Barcelona admit defeat as Jurgen Klopp faces challenge of reintegrating Philippe Coutinho
Reds boss will turn his attention to bringing Brazilian back into the fold
Barcelona have finally admitted defeat.
The Catalan giants have belatedly accepted what Liverpool have been telling them all summer: Philippe Coutinho is going nowhere.
Three bids over the course of a month and a ton of pressure exerted on the Brazilian which led to him putting in a transfer request and pleading to be granted a move failed to break the Reds' resolve. Barca will have to spend the proceeds of the £200million sale of Neymar elsewhere.
Sunday's laughable 7pm deadline that Barcelona set Liverpool to agree to an offer they had instantly rejected 48 hours earlier went unanswered by sporting director Michael Edwards.
The Anfield hierarchy had been bewildered by the structure of the proposed deal. The headline figure was £118m, which would have made Coutinho the second most expensive player in history, but an email detailed that just £82m was guaranteed and even that was payable in four installments. The other £36m was in add-ons triggered by Champions League glory and Ballon d'Or triumphs which Liverpool deemed unrealistic.
However, in truth, even if the £118m had been delivered in full in crisp tenners by Ernesto Valverde to Melwood the answer would have been exactly the same.
Fenway Sports Group's statement a week earlier that "no offers for Philippe will be considered and he will remain a member of Liverpool Football Club when the summer window closes" was unequivocal.
No sum of money would have prompted a change of heart.
Jurgen Klopp, Edwards and the owners were in full agreement that it was far too late in the window to recruit an adequate replacement.
Now the challenge facing Klopp is to reintegrate a player who has seriously blotted his copybook with the Kop and created an infuriating sideshow for the manager.
That won't happen before the international break. With Coutinho yet to return to full training at Melwood, there's little prospect of him being involved against either Hoffenheim on Wednesday night or Arsenal on Sunday.
Getting his head right is likely to prove more difficult for the Reds than finding a cure for the back pain which has kept him out since the Audi Cup win over Bayern Munich three weeks ago.
His absence happens to coincide with FSG president Mike Gordon telling him face to face during the pre-season training camp in Germany that he definitely wouldn't be sold.
Having initially indicated that he wouldn't try to force a move, Coutinho's stance changed dramatically as Liverpool stood firm and Barca insisted it was either now or never in terms of his dream switch to the Camp Nou.
Along with the transfer request, he informed the Reds that he didn't want to play for the club again.
Considering that Liverpool were never going to budge, Coutinho was poorly advised by agent Kia Joorabchian.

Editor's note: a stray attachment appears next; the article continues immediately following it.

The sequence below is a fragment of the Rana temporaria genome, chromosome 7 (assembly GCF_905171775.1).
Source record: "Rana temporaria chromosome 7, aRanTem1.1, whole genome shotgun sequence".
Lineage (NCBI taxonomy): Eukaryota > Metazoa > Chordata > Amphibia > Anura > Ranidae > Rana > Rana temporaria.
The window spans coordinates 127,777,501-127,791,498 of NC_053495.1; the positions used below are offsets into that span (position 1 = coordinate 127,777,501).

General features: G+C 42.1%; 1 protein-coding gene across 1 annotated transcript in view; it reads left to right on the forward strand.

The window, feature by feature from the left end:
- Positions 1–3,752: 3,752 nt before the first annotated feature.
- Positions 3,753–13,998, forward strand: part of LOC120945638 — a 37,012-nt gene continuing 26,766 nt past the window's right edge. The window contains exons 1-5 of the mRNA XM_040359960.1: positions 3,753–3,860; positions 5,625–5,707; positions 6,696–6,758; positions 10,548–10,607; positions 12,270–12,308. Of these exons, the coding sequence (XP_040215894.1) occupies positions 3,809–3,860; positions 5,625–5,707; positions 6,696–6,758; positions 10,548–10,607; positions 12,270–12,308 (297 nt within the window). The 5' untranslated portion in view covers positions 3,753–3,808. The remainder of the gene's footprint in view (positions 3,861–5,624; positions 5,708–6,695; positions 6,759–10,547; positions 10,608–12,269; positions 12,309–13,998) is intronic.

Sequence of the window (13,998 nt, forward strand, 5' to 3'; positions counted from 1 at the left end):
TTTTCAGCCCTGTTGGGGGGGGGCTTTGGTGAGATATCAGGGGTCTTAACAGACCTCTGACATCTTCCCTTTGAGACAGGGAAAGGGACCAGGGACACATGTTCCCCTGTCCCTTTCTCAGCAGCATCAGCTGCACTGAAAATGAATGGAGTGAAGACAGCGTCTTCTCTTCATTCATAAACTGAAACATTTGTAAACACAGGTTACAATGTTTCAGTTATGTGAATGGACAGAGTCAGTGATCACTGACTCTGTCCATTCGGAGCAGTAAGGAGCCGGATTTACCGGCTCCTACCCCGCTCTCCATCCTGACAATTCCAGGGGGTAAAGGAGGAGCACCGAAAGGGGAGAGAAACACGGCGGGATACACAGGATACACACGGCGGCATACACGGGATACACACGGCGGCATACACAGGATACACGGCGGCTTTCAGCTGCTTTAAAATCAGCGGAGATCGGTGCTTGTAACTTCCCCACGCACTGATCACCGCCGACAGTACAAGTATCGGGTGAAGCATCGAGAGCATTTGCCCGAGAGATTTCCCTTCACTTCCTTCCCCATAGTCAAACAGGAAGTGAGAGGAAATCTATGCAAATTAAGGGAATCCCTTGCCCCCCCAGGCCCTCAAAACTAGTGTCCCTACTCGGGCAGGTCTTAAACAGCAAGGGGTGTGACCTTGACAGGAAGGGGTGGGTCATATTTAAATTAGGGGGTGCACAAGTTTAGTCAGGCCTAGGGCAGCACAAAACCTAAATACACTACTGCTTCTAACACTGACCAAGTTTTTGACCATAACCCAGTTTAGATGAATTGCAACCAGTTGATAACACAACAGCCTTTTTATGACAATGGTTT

All he succeeded in doing was angering fans and creating an unwanted distraction for Klopp on the eve of the new season.
The attempts by his camp to engineer his exit reached a new low with unnamed 'family members' telling Sky Sports News that he needed to get away because his relationship with Klopp had broken down.
Apparently, he was upset about being played in different positions and about the number of times he was substituted last season. It was all utter rubbish.
The reality is that Coutinho has played the best football of his career under Klopp.
Having previously scored 17 goals in 112 appearances for the Reds, his record since Klopp took over is 25 goals in 69 games.
Coutinho has the German coach to thank for becoming a regular in the Brazil side. Klopp has eased the responsibility on his shoulders and given him a role which has enabled him to flourish.
"The main thing I love about this manager is that he doesn’t do things for the sake of it. He explains everything, give us an understanding of what and why. It creates an enjoyment. He will be a success here, 100%," Coutinho said in January after penning a new five-year contract worth £150,000 per week which, crucially, contains no release clause.
As for being subbed repeatedly, Coutinho was brought off 19 times in 29 Premier League starts last term - 64% of the time - as Klopp sought to give him a breather largely when games were already won.
In comparison, Juan Mata (95%), Willian (87%), Henrikh Mkhitaryan (73%) and Eden Hazard (69%) all found themselves withdrawn in top-flight matches to a greater extent.
For all the talk of Coutinho potentially going on strike, that hasn't happened. He has still been turning up at Melwood for treatment sessions.
Liverpool believe that he will accept his fate, knuckle down and commit himself fully to the cause
With the World Cup finals next summer, he has to be performing at the top level in order to lead the charge for his nation.
Coutinho has plenty of making up to do. Four years ago Luis Suarez found himself in a similar position after being denied the move he demanded.
The Uruguayan striker repaid those he had let down with a season of blistering quality. Klopp can only hope Coutinho responds in similar fashion.